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HD-DVD replacing DVD discussion [merge of a couple of threads - yet again]

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HD-DVD replacing DVD discussion [merge of a couple of threads - yet again]

Old 06-11-06, 09:24 AM
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Old 06-11-06, 01:36 PM
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Originally Posted by Mr. Salty
... All of the major networks have gone to HD, and even the local TV affiliates in backwater Southern Illinois, where I used to live, had converted to HD simulcasting a couple of years ago. Believe me, if those low-rent outfits are HD, HD is just about everywhere...
I wonder. Where I live HD doesn't even appear to be in the works, much less already available.

I have mixed feelings about the eventual switchover to OTA digital broadcasts. I am far enough away from the repeaters that my analog reception is poor now and I only get two channels (PBS and CBS). With digital all-or-nothing reception I may well get nothing. Or I could get lucky and the reception of digital broadcasts could be better and I could get more than two channels.

Maybe this is the only place in the whole country that doesn't already have digital, but I rather doubt that. (Although I suppose it would be expensive to convert all those dozens of repeaters in mountainous terrain.)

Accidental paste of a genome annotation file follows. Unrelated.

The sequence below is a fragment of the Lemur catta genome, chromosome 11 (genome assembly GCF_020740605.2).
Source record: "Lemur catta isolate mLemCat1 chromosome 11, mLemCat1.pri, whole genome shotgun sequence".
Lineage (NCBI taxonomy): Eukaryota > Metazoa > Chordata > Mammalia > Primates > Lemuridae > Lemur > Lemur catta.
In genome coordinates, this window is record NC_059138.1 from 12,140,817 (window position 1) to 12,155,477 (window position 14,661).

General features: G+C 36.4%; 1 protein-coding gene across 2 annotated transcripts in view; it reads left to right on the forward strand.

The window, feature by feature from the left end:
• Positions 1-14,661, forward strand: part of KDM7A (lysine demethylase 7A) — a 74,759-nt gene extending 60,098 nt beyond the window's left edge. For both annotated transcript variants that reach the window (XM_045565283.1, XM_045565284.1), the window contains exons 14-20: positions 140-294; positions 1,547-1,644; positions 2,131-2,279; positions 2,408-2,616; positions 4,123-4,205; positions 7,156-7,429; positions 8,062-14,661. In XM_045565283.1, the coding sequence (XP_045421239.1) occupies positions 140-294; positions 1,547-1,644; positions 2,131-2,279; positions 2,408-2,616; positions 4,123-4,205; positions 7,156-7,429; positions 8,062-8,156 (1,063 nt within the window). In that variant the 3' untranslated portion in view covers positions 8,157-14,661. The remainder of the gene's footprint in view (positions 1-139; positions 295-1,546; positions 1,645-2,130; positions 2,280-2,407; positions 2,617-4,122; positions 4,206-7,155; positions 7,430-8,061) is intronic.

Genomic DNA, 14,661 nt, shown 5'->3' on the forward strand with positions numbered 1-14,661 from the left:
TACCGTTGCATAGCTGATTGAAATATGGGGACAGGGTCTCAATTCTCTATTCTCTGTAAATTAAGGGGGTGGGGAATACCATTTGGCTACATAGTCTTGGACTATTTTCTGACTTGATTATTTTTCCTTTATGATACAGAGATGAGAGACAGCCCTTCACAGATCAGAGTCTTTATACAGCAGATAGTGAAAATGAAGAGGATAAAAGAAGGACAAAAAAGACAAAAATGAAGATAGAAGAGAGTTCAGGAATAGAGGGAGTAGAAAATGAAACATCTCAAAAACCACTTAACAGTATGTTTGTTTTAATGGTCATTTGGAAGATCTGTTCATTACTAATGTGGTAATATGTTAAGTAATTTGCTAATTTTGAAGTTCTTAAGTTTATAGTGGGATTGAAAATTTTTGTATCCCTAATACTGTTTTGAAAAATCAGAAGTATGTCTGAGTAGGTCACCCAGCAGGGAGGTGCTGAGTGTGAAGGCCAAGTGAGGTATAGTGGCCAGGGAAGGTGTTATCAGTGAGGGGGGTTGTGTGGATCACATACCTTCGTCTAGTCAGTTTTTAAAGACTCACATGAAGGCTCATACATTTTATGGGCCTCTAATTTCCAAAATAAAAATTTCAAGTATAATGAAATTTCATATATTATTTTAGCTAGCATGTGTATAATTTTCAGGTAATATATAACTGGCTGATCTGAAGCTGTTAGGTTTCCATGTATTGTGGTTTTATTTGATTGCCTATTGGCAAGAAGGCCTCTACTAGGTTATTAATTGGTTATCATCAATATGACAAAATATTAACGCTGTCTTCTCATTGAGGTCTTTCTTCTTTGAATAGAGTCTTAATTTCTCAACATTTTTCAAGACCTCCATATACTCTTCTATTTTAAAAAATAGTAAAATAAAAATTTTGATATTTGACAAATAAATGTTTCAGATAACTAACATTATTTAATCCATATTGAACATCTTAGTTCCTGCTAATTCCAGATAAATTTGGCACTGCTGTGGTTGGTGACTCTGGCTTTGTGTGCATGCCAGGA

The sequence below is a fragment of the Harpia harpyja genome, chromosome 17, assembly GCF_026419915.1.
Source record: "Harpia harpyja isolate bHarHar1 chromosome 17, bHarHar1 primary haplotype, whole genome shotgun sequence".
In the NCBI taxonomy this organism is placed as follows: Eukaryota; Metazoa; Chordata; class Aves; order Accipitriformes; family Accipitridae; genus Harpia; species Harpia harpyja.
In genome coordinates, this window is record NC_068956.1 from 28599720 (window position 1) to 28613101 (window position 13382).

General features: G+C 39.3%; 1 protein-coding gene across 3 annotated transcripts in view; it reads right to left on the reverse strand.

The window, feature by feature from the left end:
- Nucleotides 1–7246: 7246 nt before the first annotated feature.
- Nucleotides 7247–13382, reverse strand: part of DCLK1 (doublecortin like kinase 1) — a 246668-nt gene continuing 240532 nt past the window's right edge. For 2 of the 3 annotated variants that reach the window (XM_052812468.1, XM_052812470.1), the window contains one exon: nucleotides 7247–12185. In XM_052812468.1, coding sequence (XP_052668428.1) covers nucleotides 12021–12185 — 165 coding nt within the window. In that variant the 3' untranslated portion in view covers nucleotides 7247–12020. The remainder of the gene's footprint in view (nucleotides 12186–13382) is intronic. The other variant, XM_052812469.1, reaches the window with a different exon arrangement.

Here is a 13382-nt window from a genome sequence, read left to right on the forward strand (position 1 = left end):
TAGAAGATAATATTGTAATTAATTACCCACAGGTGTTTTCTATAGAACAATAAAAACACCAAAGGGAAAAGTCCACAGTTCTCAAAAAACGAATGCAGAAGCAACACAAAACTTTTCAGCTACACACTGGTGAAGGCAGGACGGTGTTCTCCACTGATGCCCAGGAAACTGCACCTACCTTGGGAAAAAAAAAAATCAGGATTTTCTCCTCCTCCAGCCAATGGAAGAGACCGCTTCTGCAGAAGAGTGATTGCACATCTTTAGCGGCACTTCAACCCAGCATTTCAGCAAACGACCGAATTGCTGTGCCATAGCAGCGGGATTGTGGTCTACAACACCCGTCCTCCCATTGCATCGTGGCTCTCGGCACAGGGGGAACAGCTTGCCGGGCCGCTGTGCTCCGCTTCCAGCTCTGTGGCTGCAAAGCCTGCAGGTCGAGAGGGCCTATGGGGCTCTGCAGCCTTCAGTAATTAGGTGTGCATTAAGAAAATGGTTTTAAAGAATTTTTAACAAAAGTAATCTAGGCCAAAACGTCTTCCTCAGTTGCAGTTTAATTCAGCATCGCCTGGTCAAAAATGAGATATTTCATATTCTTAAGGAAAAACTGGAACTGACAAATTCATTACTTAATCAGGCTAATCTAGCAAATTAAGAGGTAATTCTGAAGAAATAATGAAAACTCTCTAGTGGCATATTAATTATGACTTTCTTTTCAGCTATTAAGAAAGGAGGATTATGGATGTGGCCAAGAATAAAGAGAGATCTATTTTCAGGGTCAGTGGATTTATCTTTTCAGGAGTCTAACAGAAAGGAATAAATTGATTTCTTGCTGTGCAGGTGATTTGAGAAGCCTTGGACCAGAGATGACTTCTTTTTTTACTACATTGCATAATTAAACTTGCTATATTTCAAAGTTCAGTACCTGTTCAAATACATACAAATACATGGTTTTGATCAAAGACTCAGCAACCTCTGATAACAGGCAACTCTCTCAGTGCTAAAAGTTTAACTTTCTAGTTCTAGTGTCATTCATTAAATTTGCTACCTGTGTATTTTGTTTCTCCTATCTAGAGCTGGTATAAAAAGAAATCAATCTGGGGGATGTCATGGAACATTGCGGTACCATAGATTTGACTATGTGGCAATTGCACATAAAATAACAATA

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Old 06-11-06, 04:52 PM
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Originally Posted by lizard
I wonder. Where I live HD doesn't even appear to be in the works, much less already available.
Are you sure they aren't simulcasting and you just aren't aware of it? What market are you in?
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Old 06-12-06, 04:56 AM
  #429  
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Originally Posted by Josh Z
Is there a reason this couldn't have been consolidated into one of the other "I'm a Luddite with my head in the sand" threads?
So I take it you didn't buy the new Dazed & Confuzed Criterion DVD like a great many on this forum did?

Last edited by Clockwork; 06-12-06 at 05:18 AM.
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Old 06-12-06, 05:29 AM
  #430  
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Originally Posted by darkside
BTW, I'm not replacing all of my hundreds of DVDs either. Some movies I love and want in HD and some I'm just a casual fan of and will keep on DVD. Not to mention many like the TV box sets probably are as good as they can get already in DVD. You don't have to chuck all your DVDs, but you can't ignore how much better HD discs really are.

I'm not ignoring the new formats, I just feel the formats will have to be combined for HD to move forward. IMO, people don't want to but 2 machines at this time & for those prices.